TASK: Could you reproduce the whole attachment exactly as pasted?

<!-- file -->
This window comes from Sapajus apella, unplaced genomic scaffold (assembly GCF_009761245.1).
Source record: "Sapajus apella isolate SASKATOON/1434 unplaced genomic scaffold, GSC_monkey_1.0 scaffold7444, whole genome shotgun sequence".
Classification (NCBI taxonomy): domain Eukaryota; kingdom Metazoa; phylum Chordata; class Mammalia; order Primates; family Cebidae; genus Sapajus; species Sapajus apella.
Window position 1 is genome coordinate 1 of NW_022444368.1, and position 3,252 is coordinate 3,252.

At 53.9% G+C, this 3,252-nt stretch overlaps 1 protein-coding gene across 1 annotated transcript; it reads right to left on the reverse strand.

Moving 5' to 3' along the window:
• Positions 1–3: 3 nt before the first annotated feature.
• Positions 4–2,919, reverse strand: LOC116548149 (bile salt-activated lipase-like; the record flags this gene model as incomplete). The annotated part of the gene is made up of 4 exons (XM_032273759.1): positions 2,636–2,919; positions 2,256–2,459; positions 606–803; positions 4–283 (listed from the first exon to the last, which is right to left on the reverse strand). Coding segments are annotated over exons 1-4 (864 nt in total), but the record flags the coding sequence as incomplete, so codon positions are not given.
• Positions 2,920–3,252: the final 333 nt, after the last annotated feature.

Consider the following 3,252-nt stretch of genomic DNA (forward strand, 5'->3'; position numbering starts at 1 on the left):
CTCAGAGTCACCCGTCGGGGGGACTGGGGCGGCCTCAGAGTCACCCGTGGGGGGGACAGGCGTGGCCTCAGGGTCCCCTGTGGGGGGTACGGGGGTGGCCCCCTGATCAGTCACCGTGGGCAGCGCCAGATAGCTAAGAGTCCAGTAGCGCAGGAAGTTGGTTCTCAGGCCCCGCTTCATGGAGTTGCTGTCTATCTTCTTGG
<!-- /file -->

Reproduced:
This window comes from Sapajus apella, unplaced genomic scaffold (assembly GCF_009761245.1).
Source record: "Sapajus apella isolate SASKATOON/1434 unplaced genomic scaffold, GSC_monkey_1.0 scaffold7444, whole genome shotgun sequence".
Classification (NCBI taxonomy): domain Eukaryota; kingdom Metazoa; phylum Chordata; class Mammalia; order Primates; family Cebidae; genus Sapajus; species Sapajus apella.
Window position 1 is genome coordinate 1 of NW_022444368.1, and position 3,252 is coordinate 3,252.

At 53.9% G+C, this 3,252-nt stretch overlaps 1 protein-coding gene across 1 annotated transcript; it reads right to left on the reverse strand.

Moving 5' to 3' along the window:
• Positions 1–3: 3 nt before the first annotated feature.
• Positions 4–2,919, reverse strand: LOC116548149 (bile salt-activated lipase-like; the record flags this gene model as incomplete). The annotated part of the gene is made up of 4 exons (XM_032273759.1): positions 2,636–2,919; positions 2,256–2,459; positions 606–803; positions 4–283 (listed from the first exon to the last, which is right to left on the reverse strand). Coding segments are annotated over exons 1-4 (864 nt in total), but the record flags the coding sequence as incomplete, so codon positions are not given.
• Positions 2,920–3,252: the final 333 nt, after the last annotated feature.

Consider the following 3,252-nt stretch of genomic DNA (forward strand, 5'->3'; position numbering starts at 1 on the left):
CTCAGAGTCACCCGTCGGGGGGACTGGGGCGGCCTCAGAGTCACCCGTGGGGGGGACAGGCGTGGCCTCAGGGTCCCCTGTGGGGGGTACGGGGGTGGCCCCCTGATCAGTCACCGTGGGCAGCGCCAGATAGCTAAGAGTCCAGTAGCGCAGGAAGTTGGTTCTCAGGCCCCGCTTCATGGAGTTGCTGTCTATCTTCTTGG